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Renew America Success Stories

Jefferson Parish Christmas Tree/Marsh Restoration Program

Contact:
Marnie Winter
Jefferson Parish Environmental and Development Control Department
1221 Elmwood Park Blvd., Room 703
Harahan, LA 70123
tel: (504) 736-6440
fax: (504) 736-6445
No Internet Link Currently Available

Description

The Jefferson Parish Christmas Tree/Marsh Restoration Program was created in 1991 as an innovative way to address two environmental problems at once. Not only does the program protect and restore threatened marshland and wetlands along the Louisiana coast, but it diverts thousands of discarded Christmas trees that otherwise would wind up in the solid waste stream.

Every year, due to the effects of erosion, Louisiana has been losing an astonishing 30 to 50 square miles of wetlands from its coasts -- a number so large it accounts for 80% of the entire nation's wetland losses. This staggering loss has had serious environmental consequences. The buffer zone that protects inland urban areas from storm surges has been reduced and effective filtration of urban runoff has been diminished. Most important to a state that relies heavily on its fishing industry, the "nursery grounds" for many commercially harvested species, such as shrimp and crabs, have been threatened.

Through the program, volunteers in cooperation with environmental organizations, corporation and local, state and federal agencies are helping to stop the erosion and to actually rebuild the marshes through the strategic placement of discarded Christmas trees in shoreline fences and dead-end canals. Bundles of trees placed in the marshes enable sediment to collect, restoring shorelines and the trees serve as natural lattices upon which the constituents of a floating marsh can become established.

In addition to helping restore the area's wetlands and marshes, the program has served to educate local area residents about the value of Louisiana's wetlands. Recently, residents voted to establish a statewide tax to create a Wetlands Trust Fund that will work to restore coastal Louisiana.

The project relies heavily on strong corporate sponsorship and a huge volunteer effort. Because it gives people a real "hands on" experience in environmental protection, the program has gained popularity and participation in the project has become part of the holiday season for many New Orleans area residents and businesses. Typically, 300 - 500 volunteers will show up to work weekends bundling trees for placement in the marsh. So popular is the program that one year sugarcane farmers from neighboring parishes transported trees to Jefferson using trucks that had been idled by the end of the growing season.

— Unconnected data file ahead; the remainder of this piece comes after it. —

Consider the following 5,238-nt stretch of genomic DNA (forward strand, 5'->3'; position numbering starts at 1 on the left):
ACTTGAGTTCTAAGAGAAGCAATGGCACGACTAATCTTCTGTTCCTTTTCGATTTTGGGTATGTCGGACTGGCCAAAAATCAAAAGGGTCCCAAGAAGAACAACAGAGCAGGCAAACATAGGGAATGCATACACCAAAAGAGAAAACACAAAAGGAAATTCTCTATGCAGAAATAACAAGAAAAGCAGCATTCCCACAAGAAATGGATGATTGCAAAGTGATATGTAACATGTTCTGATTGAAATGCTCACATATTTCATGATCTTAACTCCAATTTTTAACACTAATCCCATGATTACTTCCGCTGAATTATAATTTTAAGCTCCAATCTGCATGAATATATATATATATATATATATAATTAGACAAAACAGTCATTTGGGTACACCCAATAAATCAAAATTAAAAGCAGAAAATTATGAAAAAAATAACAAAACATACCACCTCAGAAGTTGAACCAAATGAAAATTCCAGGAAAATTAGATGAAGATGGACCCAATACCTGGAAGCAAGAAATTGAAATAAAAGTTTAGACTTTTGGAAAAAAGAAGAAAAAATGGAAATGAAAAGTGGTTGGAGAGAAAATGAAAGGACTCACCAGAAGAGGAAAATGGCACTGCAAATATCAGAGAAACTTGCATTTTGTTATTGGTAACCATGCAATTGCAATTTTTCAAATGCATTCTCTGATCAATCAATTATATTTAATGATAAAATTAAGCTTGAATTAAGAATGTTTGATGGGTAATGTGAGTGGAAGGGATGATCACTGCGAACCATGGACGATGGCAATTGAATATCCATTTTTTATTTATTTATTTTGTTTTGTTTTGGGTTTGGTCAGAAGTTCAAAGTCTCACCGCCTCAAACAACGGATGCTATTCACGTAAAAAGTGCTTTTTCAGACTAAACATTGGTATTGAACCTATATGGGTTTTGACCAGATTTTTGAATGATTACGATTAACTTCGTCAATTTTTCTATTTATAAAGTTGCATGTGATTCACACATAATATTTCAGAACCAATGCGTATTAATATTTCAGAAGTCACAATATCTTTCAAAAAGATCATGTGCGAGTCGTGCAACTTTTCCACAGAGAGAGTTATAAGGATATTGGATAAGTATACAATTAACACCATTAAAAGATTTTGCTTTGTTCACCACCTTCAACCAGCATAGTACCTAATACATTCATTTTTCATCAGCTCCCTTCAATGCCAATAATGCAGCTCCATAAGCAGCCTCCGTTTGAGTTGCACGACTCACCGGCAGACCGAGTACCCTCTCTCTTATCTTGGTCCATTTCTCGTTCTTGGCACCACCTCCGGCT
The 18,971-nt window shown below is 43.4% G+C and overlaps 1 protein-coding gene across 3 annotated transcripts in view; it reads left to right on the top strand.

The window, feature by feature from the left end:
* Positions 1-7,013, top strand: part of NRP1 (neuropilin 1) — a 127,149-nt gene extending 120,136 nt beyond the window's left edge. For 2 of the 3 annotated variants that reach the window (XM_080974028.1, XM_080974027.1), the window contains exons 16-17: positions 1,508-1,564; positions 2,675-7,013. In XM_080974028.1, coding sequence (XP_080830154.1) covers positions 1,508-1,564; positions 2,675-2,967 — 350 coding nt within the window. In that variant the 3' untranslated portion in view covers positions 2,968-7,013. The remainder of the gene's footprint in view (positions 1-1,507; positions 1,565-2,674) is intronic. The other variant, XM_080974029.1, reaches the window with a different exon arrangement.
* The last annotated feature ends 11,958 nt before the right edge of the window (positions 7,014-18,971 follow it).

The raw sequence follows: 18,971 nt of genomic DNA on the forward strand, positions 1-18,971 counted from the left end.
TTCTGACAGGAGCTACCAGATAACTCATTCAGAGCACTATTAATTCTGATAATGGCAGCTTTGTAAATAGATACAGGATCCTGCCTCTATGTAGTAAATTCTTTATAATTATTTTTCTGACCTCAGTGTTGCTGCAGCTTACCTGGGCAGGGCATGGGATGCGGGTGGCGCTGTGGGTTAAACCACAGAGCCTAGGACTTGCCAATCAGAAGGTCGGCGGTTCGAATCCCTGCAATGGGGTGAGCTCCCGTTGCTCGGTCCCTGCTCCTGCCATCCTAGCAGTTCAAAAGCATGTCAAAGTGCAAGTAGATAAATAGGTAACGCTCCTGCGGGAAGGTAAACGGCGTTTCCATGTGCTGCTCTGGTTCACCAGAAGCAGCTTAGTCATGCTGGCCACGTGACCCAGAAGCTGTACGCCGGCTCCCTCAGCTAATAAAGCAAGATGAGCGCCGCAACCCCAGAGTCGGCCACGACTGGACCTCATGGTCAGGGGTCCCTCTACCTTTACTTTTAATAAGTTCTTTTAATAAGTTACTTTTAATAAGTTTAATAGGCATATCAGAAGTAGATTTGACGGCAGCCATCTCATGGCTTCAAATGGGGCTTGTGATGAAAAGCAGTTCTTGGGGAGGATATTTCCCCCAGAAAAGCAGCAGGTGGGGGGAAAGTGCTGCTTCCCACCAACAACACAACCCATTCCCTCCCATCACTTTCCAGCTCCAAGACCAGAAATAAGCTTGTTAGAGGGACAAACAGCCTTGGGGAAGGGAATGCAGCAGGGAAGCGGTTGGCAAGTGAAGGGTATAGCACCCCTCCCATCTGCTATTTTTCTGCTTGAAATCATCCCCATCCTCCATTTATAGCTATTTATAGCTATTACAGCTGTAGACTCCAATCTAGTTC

Program Highlights

  • More than 350,000 trees have been placed in shoreline cribs and dead-end canals, diverting these trees from the solid waste stream and helping to create marshland.
  • Trees placed in cribs are positioned 100 feet from the shoreline, where they trap sediment. The sediment then falls out behind the cribs and collects, helping to build up eroded shorelines.
  • In 1993, the U.S. Environmental Protection Agency funded a project to establish floating marshes in abandoned canals that had at one time provided access to oil and gas exploration activities. Using barges and tugboats provided by Texaco and Exxon, more than 130,000 trees were collected and tied in bundles of 50-60 trees apiece by volunteers and then transported to the canals. The trees provide a loose, organic lattice upon which constituents of a floating marsh can become established.
  • Both placement of trees in shoreline cribs and in abandoned dead-end canals continues today.
  • The National Guard provides helicopters that airlift the trees for placement in the marshes.

Vital Statistics

*Program Management/Partnerships: The Jefferson Parish Christmas Tree/Marsh Restoration Program is managed by Jefferson Parish. Partnerships have been formed with the Louisiana Wildlife Federation, Women for a Better Louisiana, the Sierra Club, the League of Women Voters, the Young Leadership Council, Louisiana Wetlands Trust Fund, the U.S. Environmental Protection Agency, Texaco, Exxon, BFI and others.

*Budget: $78,000 annually in funding and in-kind donations, including a $33,000 state grant, a $5,000 grant from Exxon, $20,000 in barge and tugboat services from Texaco, $5,000 in tree collection services from BFI and $5,000 in Parish funds.

*Community Served: The entire metropolitan area and surrounding parishes, which comprise more than one million people.

*Measures of Success:

  • In all, 10,000 linear feet of shoreline cribs have been constructed, which are expected to create more than 20 acres of marsh.
  • Another 20 acres of marsh is also expected to be created due to the placement of trees in five dead-end canals.
  • The National Guard is working to expand its Christmas tree airlift services to other parishes and two other states.
  • Local residents have approached the program organizers to expand to program, setting up shoreline cribs along private property to aid erosion abatement.


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